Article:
Given the paucity of reports examining the effect of helminth infection on giardia infection and vice versa, we report on infections in a population of lowland Bolivian forager–horticulturalists, where both infections are chronic and endemic. We use data from an on-going, multi-year, longitudinal panel study to address the following questions. What is the relationship between helminth and giardia infections? Does infection with one alter the odds of infection with the other? Does treatment for one alter the odds of infection with the other?

2. Material and methods

(a) Subject population

Tsimane are forager–horticulturalists who live along the Maniqui River and surrounding areas in lowland Bolivia; they subsist primarily on cultivation of plantains, rice, manioc and corn, as well as hunting, fishing and gathering. The data for this study were collected in 83 Tsimane villages representing a modest range of environmental (forest versus riverine) and economic (market integrated versus isolated) situations. Since 2002, the Tsimane have been participants in the on-going Tsimane Health and Life History Project (THLHP; http://www.unm.edu/~tsimane). All Tsimane residing in study villages are eligible to participate in the study, and the vast majority of the Tsimane population chooses to do so at least once. THLHP researchers work extensively in Tsimane villages, collecting demographic, anthropological and biomedical data, while also providing primary medical care. Helminth infections are highly prevalent, infecting 57% of the population [19].

(b) Data collection and medical care

Study participants were seen by the mobile THLHP biomedical team who visited Tsimane villages annually from 2006 to 2010. Patients seen by THLHP physicians were given routine physical exams (patient history, symptom investigation, blood pressure and temperature, height and weight). Following on-site analysis of participant blood and faecal samples, physicians administered vitamins, antibiotics, anti-protozans and anti-helminthics as warranted. Ethnographic and epidemiological information on the Tsimane, methods for age estimation, subject sampling, biomarker collection and physician diagnostics have been described elsewhere [19,20].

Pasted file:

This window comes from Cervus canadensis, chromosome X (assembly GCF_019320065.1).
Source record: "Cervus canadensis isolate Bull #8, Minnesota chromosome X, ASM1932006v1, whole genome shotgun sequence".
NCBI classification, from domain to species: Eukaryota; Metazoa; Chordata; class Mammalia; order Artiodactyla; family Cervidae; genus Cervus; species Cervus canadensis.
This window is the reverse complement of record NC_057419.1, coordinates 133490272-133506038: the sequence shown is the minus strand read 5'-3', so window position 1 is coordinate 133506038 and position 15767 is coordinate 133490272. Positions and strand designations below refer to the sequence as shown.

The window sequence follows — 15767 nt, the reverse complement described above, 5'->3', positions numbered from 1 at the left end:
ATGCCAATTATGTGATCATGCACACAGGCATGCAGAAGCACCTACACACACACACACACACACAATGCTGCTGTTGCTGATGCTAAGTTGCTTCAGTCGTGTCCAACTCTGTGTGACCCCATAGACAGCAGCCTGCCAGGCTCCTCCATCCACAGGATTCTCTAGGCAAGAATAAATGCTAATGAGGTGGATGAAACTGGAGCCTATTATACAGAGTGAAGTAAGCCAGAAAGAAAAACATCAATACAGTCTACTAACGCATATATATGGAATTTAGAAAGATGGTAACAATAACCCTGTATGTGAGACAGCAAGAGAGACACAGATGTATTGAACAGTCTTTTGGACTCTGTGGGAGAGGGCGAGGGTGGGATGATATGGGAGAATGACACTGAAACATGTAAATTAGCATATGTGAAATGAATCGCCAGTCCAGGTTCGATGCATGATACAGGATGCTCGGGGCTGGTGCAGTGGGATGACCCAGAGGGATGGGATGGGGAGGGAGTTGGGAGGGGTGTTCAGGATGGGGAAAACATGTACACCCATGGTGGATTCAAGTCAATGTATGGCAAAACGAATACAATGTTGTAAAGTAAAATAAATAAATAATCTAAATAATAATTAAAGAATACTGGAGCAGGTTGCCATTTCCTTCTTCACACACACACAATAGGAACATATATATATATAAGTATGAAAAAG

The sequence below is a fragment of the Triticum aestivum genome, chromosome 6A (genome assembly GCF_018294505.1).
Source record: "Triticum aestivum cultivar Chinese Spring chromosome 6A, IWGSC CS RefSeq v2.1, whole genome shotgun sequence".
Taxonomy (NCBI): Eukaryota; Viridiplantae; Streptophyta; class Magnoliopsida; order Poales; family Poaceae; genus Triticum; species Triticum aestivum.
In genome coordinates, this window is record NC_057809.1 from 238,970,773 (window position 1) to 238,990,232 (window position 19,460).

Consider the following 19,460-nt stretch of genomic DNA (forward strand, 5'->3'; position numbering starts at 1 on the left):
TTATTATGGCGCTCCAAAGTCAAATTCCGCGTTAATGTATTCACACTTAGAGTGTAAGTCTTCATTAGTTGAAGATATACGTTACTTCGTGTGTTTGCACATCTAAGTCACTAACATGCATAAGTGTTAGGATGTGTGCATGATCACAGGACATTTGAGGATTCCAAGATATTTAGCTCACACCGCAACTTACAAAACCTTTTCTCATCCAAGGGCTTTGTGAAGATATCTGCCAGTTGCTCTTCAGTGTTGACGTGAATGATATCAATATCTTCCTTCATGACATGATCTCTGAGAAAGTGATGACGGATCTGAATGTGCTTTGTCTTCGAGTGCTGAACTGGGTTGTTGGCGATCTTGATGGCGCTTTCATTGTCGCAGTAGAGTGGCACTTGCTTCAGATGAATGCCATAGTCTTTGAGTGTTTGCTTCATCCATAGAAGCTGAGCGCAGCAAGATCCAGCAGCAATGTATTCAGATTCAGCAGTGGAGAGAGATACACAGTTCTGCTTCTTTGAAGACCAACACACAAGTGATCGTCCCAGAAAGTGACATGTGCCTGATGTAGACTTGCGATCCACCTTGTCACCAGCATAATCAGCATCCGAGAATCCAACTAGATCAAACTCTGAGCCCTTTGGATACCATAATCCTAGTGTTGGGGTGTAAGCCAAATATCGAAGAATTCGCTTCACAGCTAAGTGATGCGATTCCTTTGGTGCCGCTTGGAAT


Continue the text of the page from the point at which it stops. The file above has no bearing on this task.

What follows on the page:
For this study, we considered all medications prescribed by project doctors known to be effective as anti-protozoal and anti-helminthic agents. Information on treatments given and infection status during the previous examination was available for 1082 individuals at 1731 medical visits. Patients were treated with four relevant medications: albendazole, mebendazole, metronidazole and tinidazole. Albendazole and mebendazole were prescribed as anti-helminthics but also have the potential for anti-protozoal effects [12,21]. Metronidazole and tinidazole were prescribed as anti-protozoal agents; neither is known to be effective against helminths. Patients were treated if they had either a positive faecal analysis or symptoms indicative of infection. In most cases, albendazole was prescribed as a single 400 mg dose. Mebendazole was prescribed either as a single dose of 500 mg or as 100 mg twice daily for 3 days. Metronidazole was prescribed at 250 or 500 mg three times a day for 7 days. Tinidazole was given as a single 2000 mg dose.

Owing to the difficulty of working in an isolated rural Bolivian context, the choice of medication was made by study doctors based on availability. Albendazole in particular was either unavailable or prohibitively expensive during most of the study, and was used only in the later part of 2008 and 2009. At all other times mebendazole and metronidazole were prescribed. Not all patients were prescribed medications (see below). In many cases, patients either would leave the site of the mobile medical care before faecal analysis was completed, or would decline treatment. In other cases, neither medication was available.

(c) Faecal analysis

Faecal samples were analysed using two methods. Starting in 2004, faecal samples were analysed for the presence of helminth eggs, larvae, protozoa and other parasites by direct identification on wet mounts. Duplicate mounts were prepared with 0.9% saline solution and iodine solution, respectively, and examined at 100× and 400× [19,22]. Beginning in 2007, faecal samples were also preserved in 10% formalin solution following direct identification, and later analysed using a modified Percoll (Amersham Pharmacia) technique [23]. As we report elsewhere, the Percoll method identified slightly more positive cases, but did not produce systematic biases in parasite identification [19]. We therefore coded individuals as positive or negative for identified species in a single dataset, regardless of which method was used.

(d) Statistical analysis